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Thursday at McMinamen’s

The gardens needed redoing. Patrick McNurney was the landscape guru for the property. There were almost no trees, and lots of weeds, but he knew that the land was fertile. He was instructed that there shouldn’t be any straight lines in the gardens, and that the plants should all dance together. He succeeded beautifully.

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Flowers Dancing Together

There is an herb garden, fruit and vegetable garden, and winding paths through groves of aspens and birches. There is a spa with a serpentine hot tub to float and nap in. There is currently a winery, brewery, bakery and distillery on the premises. Yes, it IS heaven.

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A Very Happy Grandma Judy

We enjoyed our day at Edgefield. On the way to the place, we found Ben Pilchuck and his partner blowing glass in the old shop. We had brunch The Black Rabbit Restaurant (there’s a story in the name, too), then a tour around the place with Thursday, who has been working for McMenamin’s for 35 years. She is funny and knowledgeable, and I will be talking to her more, I hope.

It would take weeks to see the whole place, and pages more to tell you all about it. I will show you this wonderful place when you come to visit.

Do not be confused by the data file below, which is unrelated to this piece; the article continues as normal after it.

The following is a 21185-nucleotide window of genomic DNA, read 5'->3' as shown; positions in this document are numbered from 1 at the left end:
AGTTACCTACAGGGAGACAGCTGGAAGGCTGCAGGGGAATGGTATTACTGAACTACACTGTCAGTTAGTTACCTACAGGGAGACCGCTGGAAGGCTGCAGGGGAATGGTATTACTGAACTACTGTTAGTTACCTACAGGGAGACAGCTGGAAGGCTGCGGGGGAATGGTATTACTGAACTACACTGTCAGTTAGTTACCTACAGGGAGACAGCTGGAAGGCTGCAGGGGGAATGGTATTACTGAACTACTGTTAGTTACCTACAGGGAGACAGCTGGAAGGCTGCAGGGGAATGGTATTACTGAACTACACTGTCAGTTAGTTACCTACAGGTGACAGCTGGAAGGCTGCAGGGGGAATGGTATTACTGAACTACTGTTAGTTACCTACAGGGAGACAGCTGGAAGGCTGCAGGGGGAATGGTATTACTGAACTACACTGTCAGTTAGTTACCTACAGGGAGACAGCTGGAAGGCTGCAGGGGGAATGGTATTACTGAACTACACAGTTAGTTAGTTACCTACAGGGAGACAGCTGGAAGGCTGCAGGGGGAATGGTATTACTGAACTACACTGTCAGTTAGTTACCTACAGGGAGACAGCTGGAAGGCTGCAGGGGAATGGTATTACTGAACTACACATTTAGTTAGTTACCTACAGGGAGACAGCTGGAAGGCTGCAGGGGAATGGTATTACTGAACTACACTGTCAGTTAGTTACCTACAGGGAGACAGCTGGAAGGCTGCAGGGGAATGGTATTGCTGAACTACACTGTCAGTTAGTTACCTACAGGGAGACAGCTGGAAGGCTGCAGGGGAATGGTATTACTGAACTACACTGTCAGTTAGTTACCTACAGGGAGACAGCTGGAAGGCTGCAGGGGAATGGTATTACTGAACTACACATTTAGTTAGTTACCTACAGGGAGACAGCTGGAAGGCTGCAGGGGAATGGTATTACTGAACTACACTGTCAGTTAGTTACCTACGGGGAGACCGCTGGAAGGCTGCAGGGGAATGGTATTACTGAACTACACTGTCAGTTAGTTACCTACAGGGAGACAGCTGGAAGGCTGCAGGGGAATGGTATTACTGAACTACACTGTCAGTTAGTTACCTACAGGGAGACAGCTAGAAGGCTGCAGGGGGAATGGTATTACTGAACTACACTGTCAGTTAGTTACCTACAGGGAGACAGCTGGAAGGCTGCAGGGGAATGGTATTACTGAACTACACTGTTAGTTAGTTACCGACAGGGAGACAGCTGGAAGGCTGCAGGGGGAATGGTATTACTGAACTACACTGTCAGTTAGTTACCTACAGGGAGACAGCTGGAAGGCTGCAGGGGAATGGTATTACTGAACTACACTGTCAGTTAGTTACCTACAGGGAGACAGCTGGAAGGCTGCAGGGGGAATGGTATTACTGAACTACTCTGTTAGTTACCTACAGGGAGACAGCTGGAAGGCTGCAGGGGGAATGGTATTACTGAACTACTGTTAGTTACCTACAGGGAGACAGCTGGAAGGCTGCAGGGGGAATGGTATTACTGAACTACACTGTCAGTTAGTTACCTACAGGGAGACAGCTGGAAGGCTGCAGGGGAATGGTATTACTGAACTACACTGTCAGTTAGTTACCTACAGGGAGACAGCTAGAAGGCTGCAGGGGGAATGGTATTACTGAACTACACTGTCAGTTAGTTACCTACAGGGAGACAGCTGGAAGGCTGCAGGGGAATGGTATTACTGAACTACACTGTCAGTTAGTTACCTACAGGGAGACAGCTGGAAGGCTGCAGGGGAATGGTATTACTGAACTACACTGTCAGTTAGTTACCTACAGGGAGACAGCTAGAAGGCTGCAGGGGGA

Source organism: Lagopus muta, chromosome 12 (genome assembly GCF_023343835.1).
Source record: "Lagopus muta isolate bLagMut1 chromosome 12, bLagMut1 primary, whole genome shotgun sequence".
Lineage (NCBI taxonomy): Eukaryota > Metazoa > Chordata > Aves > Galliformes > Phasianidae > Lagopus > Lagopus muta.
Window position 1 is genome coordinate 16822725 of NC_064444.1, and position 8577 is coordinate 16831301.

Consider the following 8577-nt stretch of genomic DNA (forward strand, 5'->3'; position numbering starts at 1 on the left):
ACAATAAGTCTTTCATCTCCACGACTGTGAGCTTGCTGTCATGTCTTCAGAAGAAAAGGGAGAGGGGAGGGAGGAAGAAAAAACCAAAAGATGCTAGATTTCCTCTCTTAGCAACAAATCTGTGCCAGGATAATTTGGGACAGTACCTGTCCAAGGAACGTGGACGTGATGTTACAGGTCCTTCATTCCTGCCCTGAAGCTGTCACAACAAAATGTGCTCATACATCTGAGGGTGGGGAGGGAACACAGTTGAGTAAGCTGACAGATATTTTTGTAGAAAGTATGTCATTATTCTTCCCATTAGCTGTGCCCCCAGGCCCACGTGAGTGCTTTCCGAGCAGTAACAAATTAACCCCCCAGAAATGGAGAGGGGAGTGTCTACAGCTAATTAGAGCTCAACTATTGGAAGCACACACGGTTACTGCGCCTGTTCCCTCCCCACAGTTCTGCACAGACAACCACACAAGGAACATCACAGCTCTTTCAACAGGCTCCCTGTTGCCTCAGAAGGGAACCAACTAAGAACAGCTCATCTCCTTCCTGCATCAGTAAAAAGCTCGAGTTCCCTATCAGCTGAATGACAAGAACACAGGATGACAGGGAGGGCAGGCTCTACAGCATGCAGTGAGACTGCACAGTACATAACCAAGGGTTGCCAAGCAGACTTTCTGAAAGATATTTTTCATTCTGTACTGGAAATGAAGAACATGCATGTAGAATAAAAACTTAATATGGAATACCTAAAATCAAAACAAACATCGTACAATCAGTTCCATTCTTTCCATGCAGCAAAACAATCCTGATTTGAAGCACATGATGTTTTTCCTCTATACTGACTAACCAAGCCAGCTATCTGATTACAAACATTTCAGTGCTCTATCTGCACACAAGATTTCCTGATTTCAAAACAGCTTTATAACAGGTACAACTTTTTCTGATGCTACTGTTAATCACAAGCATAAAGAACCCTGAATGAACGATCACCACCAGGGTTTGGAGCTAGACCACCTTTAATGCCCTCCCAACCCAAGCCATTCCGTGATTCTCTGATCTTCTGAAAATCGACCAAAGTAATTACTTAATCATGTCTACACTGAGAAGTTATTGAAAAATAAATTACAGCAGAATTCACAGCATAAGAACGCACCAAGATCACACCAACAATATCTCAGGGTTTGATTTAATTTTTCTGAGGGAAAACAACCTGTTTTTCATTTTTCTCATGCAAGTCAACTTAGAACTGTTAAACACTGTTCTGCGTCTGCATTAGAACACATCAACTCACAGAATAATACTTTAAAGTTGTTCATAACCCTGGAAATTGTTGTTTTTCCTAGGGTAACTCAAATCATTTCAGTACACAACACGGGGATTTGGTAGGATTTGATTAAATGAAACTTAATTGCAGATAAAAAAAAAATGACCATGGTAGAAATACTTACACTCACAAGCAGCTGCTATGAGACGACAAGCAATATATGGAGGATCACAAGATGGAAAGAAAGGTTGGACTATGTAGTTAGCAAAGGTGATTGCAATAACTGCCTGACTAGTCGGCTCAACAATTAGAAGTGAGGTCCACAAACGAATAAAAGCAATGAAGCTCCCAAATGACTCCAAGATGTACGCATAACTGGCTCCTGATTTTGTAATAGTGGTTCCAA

Love,

Grandma Judy

 

Taking the Banfield to Edgefield, Part 1

Dear Liza,

Yesterday we had a road trip, going 14 miles east of home. We actually got on a freeway!  ( Not nearly as common for us here as in California). The number 84 freeway is also called the Banfield. We went out to visit Edgefield.

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Mt. Hood in the distance

Edgefield is a beautiful, interesting place with an even more interesting past. From 1911 to 1982, this complex of buildings and farms was the county poor farm, 292 acres of land where people came when they had no where else to go.

There was a real farm, with cows, pigs, chickens, orchards of fruit and acres of vegetables, which was tended by the folks who lived here. They provided food for their own tables, as well as to the county jail and juvenile facility.

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Main Building

There was a power station to supply electricity for the place. The staff had farmers, nurses, cooks, and administrators. The residents weren’t required to work, because some were old and sick. But if you could work and did, you ate better than if you could work and didn’t. The Depression, when many people were poor, filled the place up, and World War II, when lots of work was needed, emptied it of able bodied people, leaving just the old and sick.

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Gardens and Original Water Tower

After the war, Social Security and other social safety nets came into being, and fewer people needed to live on the farm. A hospital was built as the population got older. By 1982, the buildings were too old and out of compliance with safety laws, and there were so few residents that the County moved them to other hospitals and closed Edgefield down.img_7911.jpg

It stood, abandoned, for eight years. It was big, old, in need up repair, and quite a way out of town. No one knew what it could be used for.

Then The McMenamin brothers, Mike and Brian, who are known as The Brews Brothers because of their work developing the microbrewery industry in Oregon, came along. These men had, by 1982, created more than a dozen bars and restaurants out of historic, abandoned buildings. They had been successful in re-imagining spaces they felt were worthy of saving. In 1990, they saw Edgefield  and fell in love.

I will tell you what they did next tomorrow!

Love,

Grandma Judy